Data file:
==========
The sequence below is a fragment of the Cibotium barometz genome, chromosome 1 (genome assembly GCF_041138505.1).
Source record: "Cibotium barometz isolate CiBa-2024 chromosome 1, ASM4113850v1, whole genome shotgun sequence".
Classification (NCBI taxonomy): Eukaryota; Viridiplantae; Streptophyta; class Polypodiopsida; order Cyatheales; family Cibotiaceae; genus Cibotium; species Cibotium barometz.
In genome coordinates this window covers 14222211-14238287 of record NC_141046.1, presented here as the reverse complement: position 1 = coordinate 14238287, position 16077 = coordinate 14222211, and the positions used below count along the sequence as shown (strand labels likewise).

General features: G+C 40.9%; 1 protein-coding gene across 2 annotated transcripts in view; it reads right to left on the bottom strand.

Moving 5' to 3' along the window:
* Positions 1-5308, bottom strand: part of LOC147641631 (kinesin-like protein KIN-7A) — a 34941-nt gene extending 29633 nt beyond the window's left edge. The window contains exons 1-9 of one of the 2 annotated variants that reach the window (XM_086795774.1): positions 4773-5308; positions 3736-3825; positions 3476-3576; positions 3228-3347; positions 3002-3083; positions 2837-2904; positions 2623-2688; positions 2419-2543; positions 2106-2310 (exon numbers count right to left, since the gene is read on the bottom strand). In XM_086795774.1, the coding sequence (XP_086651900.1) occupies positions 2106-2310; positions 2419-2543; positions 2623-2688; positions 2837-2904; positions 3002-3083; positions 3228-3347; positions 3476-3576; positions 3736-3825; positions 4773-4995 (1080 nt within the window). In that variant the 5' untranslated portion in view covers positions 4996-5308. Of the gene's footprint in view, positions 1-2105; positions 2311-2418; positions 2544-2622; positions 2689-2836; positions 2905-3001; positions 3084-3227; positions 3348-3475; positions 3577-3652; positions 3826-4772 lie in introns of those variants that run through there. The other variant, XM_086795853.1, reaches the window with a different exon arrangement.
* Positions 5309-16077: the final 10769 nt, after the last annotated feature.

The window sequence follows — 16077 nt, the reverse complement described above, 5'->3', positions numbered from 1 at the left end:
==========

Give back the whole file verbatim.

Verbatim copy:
The sequence below is a fragment of the Cibotium barometz genome, chromosome 1 (genome assembly GCF_041138505.1).
Source record: "Cibotium barometz isolate CiBa-2024 chromosome 1, ASM4113850v1, whole genome shotgun sequence".
Classification (NCBI taxonomy): Eukaryota; Viridiplantae; Streptophyta; class Polypodiopsida; order Cyatheales; family Cibotiaceae; genus Cibotium; species Cibotium barometz.
In genome coordinates this window covers 14222211-14238287 of record NC_141046.1, presented here as the reverse complement: position 1 = coordinate 14238287, position 16077 = coordinate 14222211, and the positions used below count along the sequence as shown (strand labels likewise).

General features: G+C 40.9%; 1 protein-coding gene across 2 annotated transcripts in view; it reads right to left on the bottom strand.

Moving 5' to 3' along the window:
* Positions 1-5308, bottom strand: part of LOC147641631 (kinesin-like protein KIN-7A) — a 34941-nt gene extending 29633 nt beyond the window's left edge. The window contains exons 1-9 of one of the 2 annotated variants that reach the window (XM_086795774.1): positions 4773-5308; positions 3736-3825; positions 3476-3576; positions 3228-3347; positions 3002-3083; positions 2837-2904; positions 2623-2688; positions 2419-2543; positions 2106-2310 (exon numbers count right to left, since the gene is read on the bottom strand). In XM_086795774.1, the coding sequence (XP_086651900.1) occupies positions 2106-2310; positions 2419-2543; positions 2623-2688; positions 2837-2904; positions 3002-3083; positions 3228-3347; positions 3476-3576; positions 3736-3825; positions 4773-4995 (1080 nt within the window). In that variant the 5' untranslated portion in view covers positions 4996-5308. Of the gene's footprint in view, positions 1-2105; positions 2311-2418; positions 2544-2622; positions 2689-2836; positions 2905-3001; positions 3084-3227; positions 3348-3475; positions 3577-3652; positions 3826-4772 lie in introns of those variants that run through there. The other variant, XM_086795853.1, reaches the window with a different exon arrangement.
* Positions 5309-16077: the final 10769 nt, after the last annotated feature.

The window sequence follows — 16077 nt, the reverse complement described above, 5'->3', positions numbered from 1 at the left end: